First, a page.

The Golden Knights have been in many different situations in their 56 game playoff history, but down 0-2 is not one they’ve ever seen before.
After being mauled in Game 1, Vegas responded with an excellent Game 2 that slipped away due to a bunch of unhappy red iron, a soft penalty in overtime, and an array of missed opportunities. Quite simply, the Golden Knights outplayed the Avalanche over the course of the 60+ minutes at Ball Arena in Game 2, but they return home without the rewards that usually come with it.
You can’t stress too much until you lose at home, so we need to take care of business in Vegas. -Mark Stone
He’s probably underselling the stress level, but Stone and his teammates absolutely should not feel down in the dumps after Game 2.
This series marks the 6th time in 10 playoff series in which the Golden Knights have trailed at some point on the series scoreboard. It’s the 1st time they’ve ever been down 0-2, but it’s not the first time they’ve trailed by multiple games. The previous pair of series they faced that, VGK went out with a whimper, losing in five to both the Capitals and the Stars.
However, this one feels much different, mainly because of the way the Golden Knights responded after being taken to the woodshed in Game 1.
In the Cup Final, Game 1 was a wacky one in which neither team played particularly well. Vegas responded with a dud for most of Game 2 and Game 3 was a low-event style game that much more suited the Caps style than Vegas. Last year, the Golden Knights were overwhelmed in Game 1 against Dallas, and despite responding with a win in Game 2, the series always felt under control for the Stars. Dallas played the same way in Games 3 and 4 and won them both putting Vegas in the two-game hole.
Those two times, once the series was beyond a one-game deficit, the Golden Knights were cooked. They simply hadn’t played well enough for long enough to make anyone feel comfortable they had a shot of coming back. This series, it’s the complete opposite.
Here, Game 1 looks like the anomaly. The style Vegas played in Game 2 makes the result look like a poster child for why the NHL playoffs are played in seven-game series as opposed to the one-and-done format used by the NFL or college hoops.
It’s not easy to take when you lose in the playoffs. I thought we deserved better, I liked a lot of the things we did. They held serve at home, we’ve got to do the same.
We feel good about our game. After Game 1 we were out to prove that we can play with this team and I think we did that tonight. We’ve got to come out in Game 3 and do the same thing. One game at a time, this series is a long way from over. -Pete DeBoer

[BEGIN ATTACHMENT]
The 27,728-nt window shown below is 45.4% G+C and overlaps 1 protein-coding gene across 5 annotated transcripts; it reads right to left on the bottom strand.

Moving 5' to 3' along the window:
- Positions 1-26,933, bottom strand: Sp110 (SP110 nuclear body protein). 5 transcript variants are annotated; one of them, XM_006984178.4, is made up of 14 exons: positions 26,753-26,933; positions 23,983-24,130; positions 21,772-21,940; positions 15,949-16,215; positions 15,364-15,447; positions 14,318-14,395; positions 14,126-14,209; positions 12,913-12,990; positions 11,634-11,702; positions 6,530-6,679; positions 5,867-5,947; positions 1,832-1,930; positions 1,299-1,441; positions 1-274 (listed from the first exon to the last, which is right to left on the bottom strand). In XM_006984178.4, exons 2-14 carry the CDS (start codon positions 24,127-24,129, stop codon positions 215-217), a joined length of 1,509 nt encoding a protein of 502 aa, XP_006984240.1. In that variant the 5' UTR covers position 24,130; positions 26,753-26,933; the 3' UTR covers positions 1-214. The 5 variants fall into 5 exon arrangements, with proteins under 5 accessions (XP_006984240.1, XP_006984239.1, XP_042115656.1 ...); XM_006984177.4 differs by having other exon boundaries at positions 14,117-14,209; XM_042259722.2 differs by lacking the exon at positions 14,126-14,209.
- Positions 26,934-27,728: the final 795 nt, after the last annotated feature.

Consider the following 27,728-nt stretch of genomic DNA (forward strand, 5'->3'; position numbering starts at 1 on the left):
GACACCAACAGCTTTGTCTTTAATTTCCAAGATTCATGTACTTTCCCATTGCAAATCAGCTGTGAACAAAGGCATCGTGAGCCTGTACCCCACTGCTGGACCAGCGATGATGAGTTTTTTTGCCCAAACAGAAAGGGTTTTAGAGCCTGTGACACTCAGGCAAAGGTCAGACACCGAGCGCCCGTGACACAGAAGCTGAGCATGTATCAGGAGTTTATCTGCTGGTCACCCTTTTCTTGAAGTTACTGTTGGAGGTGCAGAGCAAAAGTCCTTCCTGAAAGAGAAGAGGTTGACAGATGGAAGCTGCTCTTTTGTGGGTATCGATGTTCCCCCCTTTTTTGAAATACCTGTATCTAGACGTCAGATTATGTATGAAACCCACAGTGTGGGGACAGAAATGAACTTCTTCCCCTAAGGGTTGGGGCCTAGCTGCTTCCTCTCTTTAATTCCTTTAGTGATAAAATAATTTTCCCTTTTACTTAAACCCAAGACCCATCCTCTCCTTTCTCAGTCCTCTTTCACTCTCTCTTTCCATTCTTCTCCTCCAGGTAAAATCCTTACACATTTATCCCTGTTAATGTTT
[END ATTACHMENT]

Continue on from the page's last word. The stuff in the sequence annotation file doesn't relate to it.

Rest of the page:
The numbers suggest the Golden Knights are in trouble. 87% of teams to go out to a 2-0 series lead go on to win it. But the hockey suggests the team coming back to an arena that will be at 100% capacity for the first time in 458 days has a real shot of being part of the minority group that has recovered.
The Golden Knights limited Colorado’s top line, they held an Avalanche team that averages 35 shots a game to 25, and they created 28 even-strength chances to the Avs 9 in 2nd and 3rd periods.
Plus, Vegas did this all on the road, where they do not control the matchups. Mark Stone, Chandler Stephenson, and Max Pacioretty have made life incredibly difficult on Colorado’s big three, and it’s only going to get harder for Nathan MacKinnon, Mikko Rantanen, and Gabriel Landeskog at T-Mobile Arena where DeBoer has last change.
Marc-Andre Fleury had one fluky goal slip through him and admitted to letting his team down on the shot in overtime. We’ve seen enough of Fleury this year, and over his career, to know he’ll be even better as the series goes on. In the other net, Philip Grubauer played about as well as a goalie can play in a playoff game, and the Golden Knights still put two past him and hit five posts.
A lot is going to have to go right for the Golden Knights to win four of the next five games in this series. But this is the best position Vegas has ever been in when trailing by two games in a series. They’re going to have to play four nearly perfect games to do it. We’ve already seen one, which should give plenty of hope that more are on the horizon.
This isn’t the Dallas series, nor is it the Washington one. The Golden Knights are down, but they are definitely not out.